“What’s that, Geoff? 4500 years of World History AND Risk Management in one paper? OMG that’s more exciting than double-protection Aquafresh!”
So a lot of you have been asking me offline, Geoff, when are you going to get around to giving us that white paper you told us you’d be publishing back in December? For those of you who don’t know, I spent last autumn back at school. During that time, I took a reading course called “A History of Project Management”. This course revolved around the great projects of the past and evaluated them under the PMI’s PMBoK lens. For example, what does the historical record tell us about the application of process groups and knowledge areas during the construction of the Giza Pyramid?
In all, I studied twelve culturally significant projects over a period of 4500 years. The timeline is pictured in the graphic below, which also contains some high level annotations.
I found this exercise quite fascinating, especially since many people think of project management as a relatively new discipline. In point of fact, we’ve been practicing project management as a society, using the framework the PMI describes for as long as we’ve been able to make things. Maybe we didn’t call the steps we took by the same names we call them today, but evidence of the processes remain. This work we do is ancient.
Given the sheer volume of data available to me during my research, I chose to hone in on one particular aspect of project management for my paper: project risk maturity. Based on information contained within the texts, I performed qualitative risk assessments of all twelve projects, and scored their risk level before and after any mitigation strategies the project teams applied. The delta between these scores showed a very distinctive pattern over time (see the green curve in the above diagram).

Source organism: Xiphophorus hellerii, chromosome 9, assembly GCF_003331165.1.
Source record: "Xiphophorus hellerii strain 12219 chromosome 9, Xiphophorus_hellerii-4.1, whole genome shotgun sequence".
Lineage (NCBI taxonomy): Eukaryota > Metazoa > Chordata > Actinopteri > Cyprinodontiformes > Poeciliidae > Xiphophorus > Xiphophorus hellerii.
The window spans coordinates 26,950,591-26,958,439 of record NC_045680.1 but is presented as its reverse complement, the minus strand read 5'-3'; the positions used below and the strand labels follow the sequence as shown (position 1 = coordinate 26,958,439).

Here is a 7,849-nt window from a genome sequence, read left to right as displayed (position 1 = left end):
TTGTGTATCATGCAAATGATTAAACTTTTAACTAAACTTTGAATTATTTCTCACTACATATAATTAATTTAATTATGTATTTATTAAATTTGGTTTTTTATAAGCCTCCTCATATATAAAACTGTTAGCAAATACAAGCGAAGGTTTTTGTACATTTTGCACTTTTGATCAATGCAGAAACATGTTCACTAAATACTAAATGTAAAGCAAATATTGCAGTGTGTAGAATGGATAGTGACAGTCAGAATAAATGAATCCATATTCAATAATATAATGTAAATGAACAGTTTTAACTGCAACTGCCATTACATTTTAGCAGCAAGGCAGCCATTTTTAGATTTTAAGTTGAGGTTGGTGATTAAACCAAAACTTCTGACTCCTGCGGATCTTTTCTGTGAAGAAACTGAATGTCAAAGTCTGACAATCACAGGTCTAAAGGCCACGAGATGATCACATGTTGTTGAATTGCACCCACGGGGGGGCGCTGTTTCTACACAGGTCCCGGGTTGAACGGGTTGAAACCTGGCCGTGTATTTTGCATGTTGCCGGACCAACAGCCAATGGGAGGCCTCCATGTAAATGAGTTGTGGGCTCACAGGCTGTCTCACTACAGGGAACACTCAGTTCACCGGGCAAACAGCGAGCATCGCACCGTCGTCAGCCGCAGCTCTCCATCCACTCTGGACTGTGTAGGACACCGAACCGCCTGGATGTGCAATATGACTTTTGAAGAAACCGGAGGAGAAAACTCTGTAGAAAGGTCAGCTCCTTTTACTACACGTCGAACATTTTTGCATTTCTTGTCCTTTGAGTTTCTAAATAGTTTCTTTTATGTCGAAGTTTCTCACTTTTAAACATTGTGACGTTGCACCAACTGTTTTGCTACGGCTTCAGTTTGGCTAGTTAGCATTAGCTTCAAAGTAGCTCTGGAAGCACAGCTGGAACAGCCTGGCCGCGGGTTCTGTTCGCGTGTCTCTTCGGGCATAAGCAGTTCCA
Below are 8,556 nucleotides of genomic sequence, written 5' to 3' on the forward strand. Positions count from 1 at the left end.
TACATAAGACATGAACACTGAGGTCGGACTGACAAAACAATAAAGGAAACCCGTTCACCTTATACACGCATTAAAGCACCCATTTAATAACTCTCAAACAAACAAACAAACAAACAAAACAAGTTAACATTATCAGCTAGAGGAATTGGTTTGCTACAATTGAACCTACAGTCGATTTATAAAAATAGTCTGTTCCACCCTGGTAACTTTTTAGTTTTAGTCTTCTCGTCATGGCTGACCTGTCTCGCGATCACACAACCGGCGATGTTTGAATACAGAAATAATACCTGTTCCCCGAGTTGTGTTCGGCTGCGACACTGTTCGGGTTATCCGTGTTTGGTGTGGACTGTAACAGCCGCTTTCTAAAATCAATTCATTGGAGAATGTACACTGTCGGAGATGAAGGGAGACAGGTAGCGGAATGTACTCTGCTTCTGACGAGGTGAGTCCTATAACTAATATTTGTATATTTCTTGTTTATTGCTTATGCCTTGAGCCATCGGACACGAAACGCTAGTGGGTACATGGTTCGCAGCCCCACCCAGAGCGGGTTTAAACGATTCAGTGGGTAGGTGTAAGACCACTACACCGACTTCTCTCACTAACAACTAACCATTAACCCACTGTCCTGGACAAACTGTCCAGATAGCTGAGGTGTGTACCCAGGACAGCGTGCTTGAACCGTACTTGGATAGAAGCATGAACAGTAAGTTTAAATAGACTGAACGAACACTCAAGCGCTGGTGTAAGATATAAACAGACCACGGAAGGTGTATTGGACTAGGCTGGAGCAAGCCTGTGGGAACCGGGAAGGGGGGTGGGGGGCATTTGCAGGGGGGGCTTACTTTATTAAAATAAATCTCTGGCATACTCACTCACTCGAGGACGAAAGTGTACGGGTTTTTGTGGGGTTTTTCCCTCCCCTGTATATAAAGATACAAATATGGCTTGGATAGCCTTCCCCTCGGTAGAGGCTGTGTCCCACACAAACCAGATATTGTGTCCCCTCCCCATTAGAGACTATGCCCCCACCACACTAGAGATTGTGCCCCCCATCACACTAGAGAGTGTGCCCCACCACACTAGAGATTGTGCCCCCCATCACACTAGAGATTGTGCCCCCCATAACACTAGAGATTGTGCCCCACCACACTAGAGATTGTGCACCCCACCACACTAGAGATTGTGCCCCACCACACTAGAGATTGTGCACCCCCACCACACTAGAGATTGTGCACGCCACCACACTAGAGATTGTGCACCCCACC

In my attempt to explain this curve, I went back to the historical texts to see what was happening around the time of each project. Certain catastrophic events appeared to have direct influence over how much risk a given project was prepared to undertake. But those events informed not just individual project risk, but also influenced changes to risk management approaches intra-project. These details caused me to go over the historical timeline again and evaluate societal “sophistication” which I measured using a rubric. I then plotted this data against the risk maturity curve (see the orange-ish curve in the above diagram) and found an interesting correlation in pattern.
Could an organization’s sophistication be a direct function of its approach to project risk? What does that mean for modern projects?
My conclusion was that a project’s outcome depends on a healthy balance between anticipated risk versus reward. This balance emerges directly from a project’s objectives…which are set at the very beginning of a project. Too great an emphasis on one side or the other can sabotage the project and result in unsatisfied stakeholders. I called this balance risk-motivation in my paper and believe it follows a predictable, cyclical pattern (see the below diagram).
If, after reading all the above (yawn-o-rama), you’re still interested in thumbing through the white paper, you can snag a copy right here. The paper was great fun to work on, and has resulted in more than a couple speaking gigs. If you do give it a read, please feel free to publish your comments right here on this page. I promise I’ll let them through no matter how bad you decide to slag me!
(Incidentally I got 95% in the course! Woo hoo! *grin*)